Strife in the air over al fresco opera evenings: Simon Midgley reports on a music festival which has split an Oxfordshire village

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The Independent Online
TOMORROW night the airs of Joseph Haydn's opera L'Incontro Improvviso will waft across the Italianate gardens of Garsington Manor, the celebrated Jacobean house near Oxford, to the delight of a select audience of nearly 400 people.

All is not well in Eden, however. While some villagers find the sound of arias uplifting on a summer's evening, many others are angry that they can no longer enjoy the peace of their countryside gardens, and at the congestion caused by hundreds of cars negotiating the village's narrow streets.

For six years Leonard Ingrams, a merchant banker and younger brother of Richard of Private Eye fame, and his wife Rosalind have staged al fresco operas in the grounds of the house where Lady Ottoline Morrell once entertained T S Eliot, Virginia Woolf, D H Lawrence and the rest of the Bloomsbury set. Tomorrow night's performance is the last in this summer's three-week opera festival. But it could be the final one, if some residents have their way.

Since its beginnings in 1989 when the Ingramses staged two nights of opera to raise funds for local causes, the number of evenings on which performances have been staged has risen to 23. In 1991 the couple set up a charitable company, Garsington Opera Ltd, which organised the 1993 season with 15 performances.

The issue came to a head last summer when some villagers asked South Oxfordshire District Council whether the Ingramses should have sought planning permission for a change of use of the manor to stage the opera, and queried structural changes to buildings within the curtilage of the Grade II listed house.

In March this year, the Ingramses submitted two planning applications: one for change of use of land and buildings for seasonal opera use and the occasional concert, play and other public village event, and the other for a new access to a field where operagoers and others park when visiting the manor.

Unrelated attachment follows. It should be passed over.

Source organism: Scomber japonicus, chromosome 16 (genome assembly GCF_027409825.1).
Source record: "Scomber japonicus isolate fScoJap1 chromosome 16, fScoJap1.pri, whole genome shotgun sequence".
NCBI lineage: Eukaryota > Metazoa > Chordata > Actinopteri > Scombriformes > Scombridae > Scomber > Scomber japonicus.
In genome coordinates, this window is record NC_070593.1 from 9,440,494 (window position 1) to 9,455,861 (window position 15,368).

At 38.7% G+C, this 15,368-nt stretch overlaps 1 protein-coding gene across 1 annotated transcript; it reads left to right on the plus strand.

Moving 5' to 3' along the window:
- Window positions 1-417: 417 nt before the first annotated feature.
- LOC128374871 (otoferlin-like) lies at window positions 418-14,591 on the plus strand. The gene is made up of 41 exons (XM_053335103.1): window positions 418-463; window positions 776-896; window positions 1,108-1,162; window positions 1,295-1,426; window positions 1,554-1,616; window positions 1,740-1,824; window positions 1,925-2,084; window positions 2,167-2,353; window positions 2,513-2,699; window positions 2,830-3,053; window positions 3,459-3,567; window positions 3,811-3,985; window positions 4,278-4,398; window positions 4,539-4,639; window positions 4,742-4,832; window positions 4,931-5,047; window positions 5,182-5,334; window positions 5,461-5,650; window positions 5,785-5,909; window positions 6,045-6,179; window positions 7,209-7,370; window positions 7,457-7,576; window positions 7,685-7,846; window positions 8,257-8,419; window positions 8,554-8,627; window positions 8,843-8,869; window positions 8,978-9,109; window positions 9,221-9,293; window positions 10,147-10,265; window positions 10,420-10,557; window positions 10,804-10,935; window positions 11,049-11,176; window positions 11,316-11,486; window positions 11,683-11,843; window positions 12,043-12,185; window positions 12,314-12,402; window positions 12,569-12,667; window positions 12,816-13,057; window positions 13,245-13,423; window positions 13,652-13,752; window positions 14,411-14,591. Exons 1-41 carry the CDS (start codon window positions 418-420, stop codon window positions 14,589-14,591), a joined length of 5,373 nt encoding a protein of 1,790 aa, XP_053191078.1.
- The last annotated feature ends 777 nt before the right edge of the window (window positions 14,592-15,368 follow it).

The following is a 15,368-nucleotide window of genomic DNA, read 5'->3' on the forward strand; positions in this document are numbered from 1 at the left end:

The proposals prompted several villagers to circulate a flier urging residents to complain to the council. The Ingramses then issued a statement inviting villagers to support the applications. Subsequently the council received scores of letters for and against the opera from both villagers and concert goers as far afield as France.

It granted the opera, which had already been given a public entertainments licence for the year, a temporary six-month planning approval on condition that cars must leave the manor by 11pm. The council and the Ingramses will monitor traffic problems and noise levels. This will be taken into account when the opera seeks to renew planning permission for next year. The existing consent expires on 25 November.

Bob Kelly, a Garsington resident, said: 'It's one of these things. You tolerate it to a certain degree but then it gets bigger and bigger and nothing seems to be done, and then it becomes a permanent fixture and it just ruins the countryside as countryside should be. It should be peaceful and quiet.'

Mr Ingrams said yesterday the opera company had done its best to address villagers' concerns about traffic and late night noise by introducing a new parking access so cars do not pass through the village and imposing an 11pm curfew on visitors. 'I think we have done everything possible to meet any objections.'

(Photograph omitted)

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